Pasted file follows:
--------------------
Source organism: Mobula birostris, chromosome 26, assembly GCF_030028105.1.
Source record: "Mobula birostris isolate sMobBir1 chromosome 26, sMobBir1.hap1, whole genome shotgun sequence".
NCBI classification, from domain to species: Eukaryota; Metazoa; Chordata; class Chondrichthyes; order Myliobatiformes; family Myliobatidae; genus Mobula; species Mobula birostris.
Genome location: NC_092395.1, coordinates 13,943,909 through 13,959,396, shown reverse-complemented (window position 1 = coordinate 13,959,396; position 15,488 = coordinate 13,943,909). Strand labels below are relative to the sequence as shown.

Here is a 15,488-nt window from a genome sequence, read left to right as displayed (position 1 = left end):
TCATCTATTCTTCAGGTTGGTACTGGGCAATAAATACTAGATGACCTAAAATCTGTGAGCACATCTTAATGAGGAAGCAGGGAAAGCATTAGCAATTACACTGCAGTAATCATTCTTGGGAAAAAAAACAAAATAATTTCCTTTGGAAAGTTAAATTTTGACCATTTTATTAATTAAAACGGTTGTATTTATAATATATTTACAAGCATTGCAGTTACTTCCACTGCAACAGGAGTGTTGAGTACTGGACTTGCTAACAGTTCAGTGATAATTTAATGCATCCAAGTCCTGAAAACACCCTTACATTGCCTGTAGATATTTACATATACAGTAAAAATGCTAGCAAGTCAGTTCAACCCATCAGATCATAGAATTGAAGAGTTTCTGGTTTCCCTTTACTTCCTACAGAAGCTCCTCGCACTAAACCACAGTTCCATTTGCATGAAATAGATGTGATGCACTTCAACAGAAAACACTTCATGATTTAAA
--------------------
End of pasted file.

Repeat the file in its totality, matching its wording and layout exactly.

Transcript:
Source organism: Mobula birostris, chromosome 26, assembly GCF_030028105.1.
Source record: "Mobula birostris isolate sMobBir1 chromosome 26, sMobBir1.hap1, whole genome shotgun sequence".
NCBI classification, from domain to species: Eukaryota; Metazoa; Chordata; class Chondrichthyes; order Myliobatiformes; family Myliobatidae; genus Mobula; species Mobula birostris.
Genome location: NC_092395.1, coordinates 13,943,909 through 13,959,396, shown reverse-complemented (window position 1 = coordinate 13,959,396; position 15,488 = coordinate 13,943,909). Strand labels below are relative to the sequence as shown.

Here is a 15,488-nt window from a genome sequence, read left to right as displayed (position 1 = left end):
TCATCTATTCTTCAGGTTGGTACTGGGCAATAAATACTAGATGACCTAAAATCTGTGAGCACATCTTAATGAGGAAGCAGGGAAAGCATTAGCAATTACACTGCAGTAATCATTCTTGGGAAAAAAAACAAAATAATTTCCTTTGGAAAGTTAAATTTTGACCATTTTATTAATTAAAACGGTTGTATTTATAATATATTTACAAGCATTGCAGTTACTTCCACTGCAACAGGAGTGTTGAGTACTGGACTTGCTAACAGTTCAGTGATAATTTAATGCATCCAAGTCCTGAAAACACCCTTACATTGCCTGTAGATATTTACATATACAGTAAAAATGCTAGCAAGTCAGTTCAACCCATCAGATCATAGAATTGAAGAGTTTCTGGTTTCCCTTTACTTCCTACAGAAGCTCCTCGCACTAAACCACAGTTCCATTTGCATGAAATAGATGTGATGCACTTCAACAGAAAACACTTCATGATTTAAA